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The only danger to be guarded against by the Americans at Ty, and the neighbouring posts, is, gen. Carleton's attempting to possess hintself of them, when Lake Champlain shall be frozen over, so as to be capable of bearing horses, which probably will not be till the middle of January. The troops occupying these posts will not tarry longer than the end of the year: before that there is time enough to procure a sufficient force from the Massachuseits, Connecticut and New-Hampshire, to defend them. And if the weeks, between Sir Guy's returning to Canada and the frost's setting in so as to suspend all operations, are duly improved, something considerable may be wrought toward securing the en- . trance into the northern states. During the summer season, a road has been cut through the woods, for some miles, leading to Mount Independence, and communicating with the one leading to Hubbarton, so that the intercourse between that post and the northern states can be carried on by land, without coming. either through Lake George, or by water from Skeensborough. That the road is horridly bad for carriages and horses in many places but not impassable, my own experience convinces me. Teams have travelled them with heavy loads, though not with. out ropes fastend to each side, and nien attending to keep them. from falling over, through the unevenness of the ground. But it is astonishing, that loads of tent-poles should be sent scores of miles to pass through these woods to the American camp, instead of being ordered to cut in the neighbourhood, where there was little other than woodland. By some strange fatality, or folly, the Americans conduct their business in a most expensive way, whereas they ought to exercise the greatest æconomy practicable without injuring the common cause. If the fate of war depends upon the expenditure of money, and the ability of the parties to continue the expences, the United States must be a-ground much sooner than Great-Britain, unless the latter practises and continues an equal degree of extravagance and pro. fusion.

Mr. James Lovell, who has at length recovered his liberty by an exchange, was chosen, ten days ago, by the Massachusetts general court, one of their delegates to congress.


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T ET the present letter begin with mentioning, that the repre-to sentatives of the freemen of the state of North-Carolina elected and chosen for that purpose, assembled in Congress at Halia fax, and after a third reading, ratified their form of goverment, with a declaratien of rights prefixed, on the 18th of last December.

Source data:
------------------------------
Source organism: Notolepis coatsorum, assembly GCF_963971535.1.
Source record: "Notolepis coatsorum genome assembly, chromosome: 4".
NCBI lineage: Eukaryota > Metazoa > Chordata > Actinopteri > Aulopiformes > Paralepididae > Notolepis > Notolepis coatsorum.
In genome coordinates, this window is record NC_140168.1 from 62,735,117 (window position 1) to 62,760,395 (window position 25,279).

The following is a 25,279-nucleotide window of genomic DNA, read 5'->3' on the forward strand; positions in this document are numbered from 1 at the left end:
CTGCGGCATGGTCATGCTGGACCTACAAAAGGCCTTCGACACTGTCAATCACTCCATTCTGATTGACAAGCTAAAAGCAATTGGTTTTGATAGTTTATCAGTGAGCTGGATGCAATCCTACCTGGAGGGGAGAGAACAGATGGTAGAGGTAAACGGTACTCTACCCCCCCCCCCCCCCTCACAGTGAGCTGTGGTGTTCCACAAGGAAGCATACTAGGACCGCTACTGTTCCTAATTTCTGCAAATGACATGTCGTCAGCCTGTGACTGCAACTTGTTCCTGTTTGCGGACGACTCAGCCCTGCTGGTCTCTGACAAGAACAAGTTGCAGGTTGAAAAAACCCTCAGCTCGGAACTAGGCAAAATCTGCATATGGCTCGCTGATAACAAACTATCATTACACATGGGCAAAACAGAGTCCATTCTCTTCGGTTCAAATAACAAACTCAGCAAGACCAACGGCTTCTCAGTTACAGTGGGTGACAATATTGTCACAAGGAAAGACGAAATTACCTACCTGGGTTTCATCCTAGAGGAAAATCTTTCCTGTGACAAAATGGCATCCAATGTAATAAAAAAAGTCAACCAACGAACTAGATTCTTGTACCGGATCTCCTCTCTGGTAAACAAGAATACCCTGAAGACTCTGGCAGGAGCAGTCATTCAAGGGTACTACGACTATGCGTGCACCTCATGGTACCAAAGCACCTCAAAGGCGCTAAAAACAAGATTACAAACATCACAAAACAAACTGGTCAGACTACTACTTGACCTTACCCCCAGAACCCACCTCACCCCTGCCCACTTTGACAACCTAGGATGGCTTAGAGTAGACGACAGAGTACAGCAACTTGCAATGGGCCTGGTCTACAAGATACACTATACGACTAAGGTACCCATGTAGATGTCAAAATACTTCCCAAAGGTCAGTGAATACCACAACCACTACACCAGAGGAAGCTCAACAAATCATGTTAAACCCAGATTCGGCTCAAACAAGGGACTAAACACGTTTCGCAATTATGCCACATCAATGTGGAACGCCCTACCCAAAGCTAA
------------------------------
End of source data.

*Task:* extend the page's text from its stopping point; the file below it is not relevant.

When gen. Washington retreated with a handful of men across the Delaware, he trembled for the fate of America, which now thing but the infatuation of the enemy could have saved*. Thoughthey missed the boats with which they expected to follow him in mediately into Pennsylvania, yet Trenton and the neighbourhood could have supplied them with materials, which industry might have soon constructed into sufficient conveniences for the transportation of the troops, over a smooth river, and of no great extent in some places. But they were put into cantonments for the present, forming an extensive chain from Brunswick to the Delaware, and down the banks of the Delaware for several miles, so as tocompose a front at the end of the line, which looked over to Phi. ladelphia. Mr. Mercerau was employed by the American general to gain intelligence, and provided a simple youtht, whose apparent defectiveness in abilities prevented all suspicion, but whose fidelity and attention, with the capacities he possessed, constituted him an excellent spy: he passed from place to place, mixed with the soldiers, and having performed his business, returned with an account where they were cantoned, and in what nuni. bers. Gen. Fermoy was appointed to receive, and communicate the information to the commander in chief: upon the receipt of it, he cried out, “ Now is our time to clip their wings while they are so spread.” But before an attempt could be made with a desirable prospect of success, (Dec. 21.] gen. Washington was almost ready to despair, while he contemplated the probable state of his own troops within the compass of ten days. He could not count upon those whose time expired the first of January : and expected, that as soon as the ice was formed, the enemy would pass the Delaware. He found his numbers on en-, quiry less than he had any conception of; and while he commu. nicated the fact, thus charged his confidant-“For Heaven's sake keep this to yourself, as the discovery of it may prove fatal to us." Col. Reed wrote the next day from Bristol, and proposed to the general the making of a diversion, or something more at or about Trenton, and proceeded to say, “If we could possess ourselves again of New-Jersey, or any considerable part, the effect would be greater than if we had not left it. Allow me to hope you will consult your own good judgment and spirit, and let not the goodness of your heart subject you to the influence of the opinions of men in every respect your inferiors. Something must be at.. tempted before the sixty days expire which the commissioners have allowed; for, however many may affect to despise it, it is evident a very serious attention is paid to it; and I am contident that unless some more favorable appearance attends our arms and cause before that time, a very great number of militia officers here, will follow the example of Jersey, and take benefit from it. Our cause is desperate and hopeless if we do not strike some stroke. Our affairs are hastening space to ruin if we do not retrieve them by some happy event. Delay with us, is near equal to a total defeat. We must not suffer ourselves to be lulled into security and inactivity because the enemy does not cross the ri'ver. The love of my country, a wife (formerly miss De Berdt) and four children in the enemy's hands, the respect and attachment have to you, the ruin and poverty that must attend me and thousands of others, will plead my excuse for so much freedom.” The general on the 23d answered, “Necessity, dire necessity will -nay, must justify any attempt. Prepare, and in concert with Griffin, attack as many posts as you possibly can with a prospectof success. I have now ample testimony of the enemy's intentions to attack Philadelphia, as soon as the ice will afford the means of conveyance. Our men are to be provided with three days provision, ready cooked, with which and their blankets they are to march. One hour before day is the time fixed upon for our attempt upon Trenton. If we are successful, which Heaven grant! and other circumstances favor, we may push on. I shall direct every ferry and ford to be well guarded, and not a soul suffered to pass without an officer's going down with the permit.” .